And the really troubling thing is that the solution is easy, there are plenty of further rules and modifications that can be instituted that would make it a safer, cleaner game, and there are plenty of hockey fans who deal with their moral ambiguity by becoming advocates for some new measure that they think will prevent the worst abuses and make hockey more modern, more wholesome, more good. But I can’t bring myself to be one of them. Partly it is that I can’t claim enough knowledge to predict what sort of effect any of the suggested changes might make. Partly it is that I think the game belongs first and foremost to them that plays it, and I would feel out of place calling for something to be imposed on others as an outsider. But more than that, I like it the way it is, even with all the cruelty intact, even with the occasional (or somewhat more than occasional) dirty play or nasty retaliation, with the fighting and the anger and the danger and that curious antiquated sense of honor that is so very inconsistent and so very out of place in contemporary real life. Deep down, I ask myself, would I still be so fascinated by it, so attracted, if it were a safer, nicer sport?
I’ve cheered so many hits that were inches and seconds away from crippling, obviously cheap plays. Somehow I never really expect it to go bad, I forget that they’re real people who can be badly, cruelly broken, I get hockey-fan amnesia once the news coverage of the last incident has past, until it gets repeated- with a change of players and a change of scenery- a few steps down the road, and I’m forced to remember the real nature of what it is I’m watching.
I don’t understand it, what makes hockey players risk so very much, where the consuming desire comes from, when it is after all only a game. Sometimes I find it admirable and sometimes I find it disturbing and I always find it somehow very impressive, but I don’t understand it. I don’t think I ever will.
But what I can try to understand, what I have to understand, is why I so very much want to watch them do all the various things they do in the context of the game. The question is not, not yet anyway, the big question: what is hockey?, but the small, selfish question: what is hockey for me?
During the 2007 Stanley Cup Playoffs, being a hockey fan was like being a tourist in the land of pain. It was, particularly in the first round, a postseason more remarkable for the quality of its sucker punches, knee checks, elbowings, and head hits than for the quality of its hockey. Most of the series went comparatively quickly, with little doubt as to the eventual outcome after the first couple of games. Most of the anticipation was waiting, nearly every day, to see what sort of suspensions would come down from on high, and listening to the commentators anxiously anticipate what kind of retaliation the next game might bring. The only real star, at first, was Colin Campbell and his Wheel of Justice, and maybe the Legion of Evil Zebras who seem to think that fairness mostly consists of appearing to be biased against everyone in turns. By a few days in I was already tired of it. It seemed to be shaping up to be a season where the hockey gods turned against us and the seconds and inches kept going the wrong way, and I got so fucking tired of blindside hits and head checks and concussions, even when I could manage not to feel guilty or nauseous, it grated on my nerves, like hearing your favorite song played on an out-of-tune piano. People told me again and again that this is the best hockey of the year, the postseason, and I started to think that this means what I’ve suspected all along, that much of what I love in the sport is incidental and the essence of it is, as the saying goes, murder on ice, to do as much damage as you can get away with and fuck the goals, whoever’s got the most regular roster players left standing come June wins.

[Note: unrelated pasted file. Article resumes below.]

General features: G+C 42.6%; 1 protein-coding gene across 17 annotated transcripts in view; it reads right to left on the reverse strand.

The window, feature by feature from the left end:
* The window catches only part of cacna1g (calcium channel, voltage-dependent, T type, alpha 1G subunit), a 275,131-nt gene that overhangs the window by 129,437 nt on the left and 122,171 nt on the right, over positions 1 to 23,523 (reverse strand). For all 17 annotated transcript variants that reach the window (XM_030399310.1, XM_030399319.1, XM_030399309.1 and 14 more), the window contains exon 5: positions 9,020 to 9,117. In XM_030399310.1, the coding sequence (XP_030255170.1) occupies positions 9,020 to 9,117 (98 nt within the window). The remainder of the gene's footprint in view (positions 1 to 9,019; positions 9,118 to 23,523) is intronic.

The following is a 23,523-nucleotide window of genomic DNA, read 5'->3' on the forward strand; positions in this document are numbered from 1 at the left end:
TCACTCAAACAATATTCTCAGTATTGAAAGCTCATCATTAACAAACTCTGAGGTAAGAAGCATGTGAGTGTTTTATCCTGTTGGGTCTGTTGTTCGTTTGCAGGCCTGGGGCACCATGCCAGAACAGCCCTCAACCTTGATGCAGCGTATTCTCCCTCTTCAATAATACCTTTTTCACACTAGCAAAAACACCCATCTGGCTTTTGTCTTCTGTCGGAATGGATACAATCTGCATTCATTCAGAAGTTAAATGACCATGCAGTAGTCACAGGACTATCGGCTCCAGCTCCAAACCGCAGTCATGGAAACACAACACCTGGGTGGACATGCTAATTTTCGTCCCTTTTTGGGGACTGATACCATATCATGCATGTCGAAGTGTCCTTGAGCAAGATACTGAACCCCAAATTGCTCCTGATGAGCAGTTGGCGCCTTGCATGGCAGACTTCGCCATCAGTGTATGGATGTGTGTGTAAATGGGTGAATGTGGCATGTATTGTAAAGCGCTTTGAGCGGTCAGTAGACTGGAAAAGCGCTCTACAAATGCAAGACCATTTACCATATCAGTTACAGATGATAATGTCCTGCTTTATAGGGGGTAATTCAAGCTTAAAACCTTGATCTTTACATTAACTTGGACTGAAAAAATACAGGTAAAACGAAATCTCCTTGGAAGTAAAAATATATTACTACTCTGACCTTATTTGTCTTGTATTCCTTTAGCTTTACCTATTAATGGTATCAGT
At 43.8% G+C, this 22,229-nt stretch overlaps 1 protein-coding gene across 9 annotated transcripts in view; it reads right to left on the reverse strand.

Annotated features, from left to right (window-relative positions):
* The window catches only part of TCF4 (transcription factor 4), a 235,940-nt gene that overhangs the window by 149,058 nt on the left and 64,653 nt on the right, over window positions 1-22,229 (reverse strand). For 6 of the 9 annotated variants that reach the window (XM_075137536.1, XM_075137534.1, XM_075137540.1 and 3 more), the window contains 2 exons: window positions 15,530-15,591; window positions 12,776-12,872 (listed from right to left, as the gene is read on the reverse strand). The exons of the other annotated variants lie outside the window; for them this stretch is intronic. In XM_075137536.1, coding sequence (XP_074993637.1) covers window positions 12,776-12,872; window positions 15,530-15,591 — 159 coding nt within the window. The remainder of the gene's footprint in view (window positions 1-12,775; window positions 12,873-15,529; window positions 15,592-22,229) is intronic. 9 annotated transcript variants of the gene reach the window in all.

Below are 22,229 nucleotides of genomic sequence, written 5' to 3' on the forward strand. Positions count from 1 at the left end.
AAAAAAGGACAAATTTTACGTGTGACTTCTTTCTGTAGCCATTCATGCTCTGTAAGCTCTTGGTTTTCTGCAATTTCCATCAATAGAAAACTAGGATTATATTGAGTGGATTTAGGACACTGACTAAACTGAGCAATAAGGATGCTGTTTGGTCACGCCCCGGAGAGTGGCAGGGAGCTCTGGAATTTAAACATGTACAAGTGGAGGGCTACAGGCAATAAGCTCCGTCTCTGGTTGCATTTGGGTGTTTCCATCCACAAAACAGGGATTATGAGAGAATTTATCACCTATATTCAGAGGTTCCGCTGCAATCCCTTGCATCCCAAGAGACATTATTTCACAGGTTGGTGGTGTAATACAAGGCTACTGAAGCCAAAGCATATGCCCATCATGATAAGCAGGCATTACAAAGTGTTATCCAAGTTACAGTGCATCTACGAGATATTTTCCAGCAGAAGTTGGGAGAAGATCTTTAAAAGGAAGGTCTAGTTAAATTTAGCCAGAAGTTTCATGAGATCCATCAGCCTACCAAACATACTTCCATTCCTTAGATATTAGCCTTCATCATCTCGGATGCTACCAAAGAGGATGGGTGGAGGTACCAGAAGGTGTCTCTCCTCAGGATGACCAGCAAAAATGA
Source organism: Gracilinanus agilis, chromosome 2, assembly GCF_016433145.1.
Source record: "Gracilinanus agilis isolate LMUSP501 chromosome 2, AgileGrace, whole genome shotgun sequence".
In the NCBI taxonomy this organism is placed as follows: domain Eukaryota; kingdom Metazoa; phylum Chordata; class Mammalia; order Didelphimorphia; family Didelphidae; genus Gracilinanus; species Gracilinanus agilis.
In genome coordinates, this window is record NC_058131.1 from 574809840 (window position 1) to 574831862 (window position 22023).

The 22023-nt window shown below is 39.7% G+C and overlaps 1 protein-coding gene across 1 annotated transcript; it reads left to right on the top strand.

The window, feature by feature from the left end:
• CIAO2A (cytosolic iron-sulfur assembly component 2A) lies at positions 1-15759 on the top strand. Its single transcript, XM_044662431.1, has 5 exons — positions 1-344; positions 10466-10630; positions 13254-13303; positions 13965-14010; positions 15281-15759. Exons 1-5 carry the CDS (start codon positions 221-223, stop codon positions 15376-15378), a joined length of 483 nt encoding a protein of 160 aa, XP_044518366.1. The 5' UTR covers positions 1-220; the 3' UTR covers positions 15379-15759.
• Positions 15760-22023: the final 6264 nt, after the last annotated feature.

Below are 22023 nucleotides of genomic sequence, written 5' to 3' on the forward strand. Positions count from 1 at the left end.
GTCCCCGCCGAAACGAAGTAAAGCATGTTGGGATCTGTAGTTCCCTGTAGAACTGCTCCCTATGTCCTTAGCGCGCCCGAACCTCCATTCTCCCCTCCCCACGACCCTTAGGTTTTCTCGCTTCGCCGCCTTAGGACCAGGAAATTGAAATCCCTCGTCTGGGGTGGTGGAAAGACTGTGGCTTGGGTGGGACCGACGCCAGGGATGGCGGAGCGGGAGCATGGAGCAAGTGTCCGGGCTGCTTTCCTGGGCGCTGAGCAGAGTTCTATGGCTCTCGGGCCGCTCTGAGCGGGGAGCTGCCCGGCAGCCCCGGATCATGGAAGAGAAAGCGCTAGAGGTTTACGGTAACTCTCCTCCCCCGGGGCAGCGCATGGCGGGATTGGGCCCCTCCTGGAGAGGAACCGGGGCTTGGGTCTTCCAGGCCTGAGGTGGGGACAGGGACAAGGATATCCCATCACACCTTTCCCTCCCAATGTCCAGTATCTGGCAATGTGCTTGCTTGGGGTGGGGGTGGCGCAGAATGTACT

Look, I know there are lots of sayings about this, sayings and quotations that compare hockey to violent crime and suggest that that resemblance is by far the best thing about the sport, but let’s face it, most of us, most of the time, don’t actually believe that. It’s like those metaphors that liken hockey to war- it’s supposed to be a freakin’ metaphor. If it actually was just like war, we wouldn’t set a time for it and a time limit on it, we wouldn’t have rules for it, we’d probably just give up on the whole pretense of scoring altogether, and we sure as hell wouldn’t be holding so much of it in
It would be easy to write it off as simple human nature, to say that it is an intrinsic part of being human to be attracted to violence, but that’s not good enough. We sometimes liken hockey to latter-day gladiatorial combat, but it’s not. We don’t have gladiatorial combat anymore, that was another practice of another time and we would not tolerate it today. But perhaps there is something dark lingering among us safe, sensible modern people, those of us who live on the other side of the glass, that makes us long for destruction.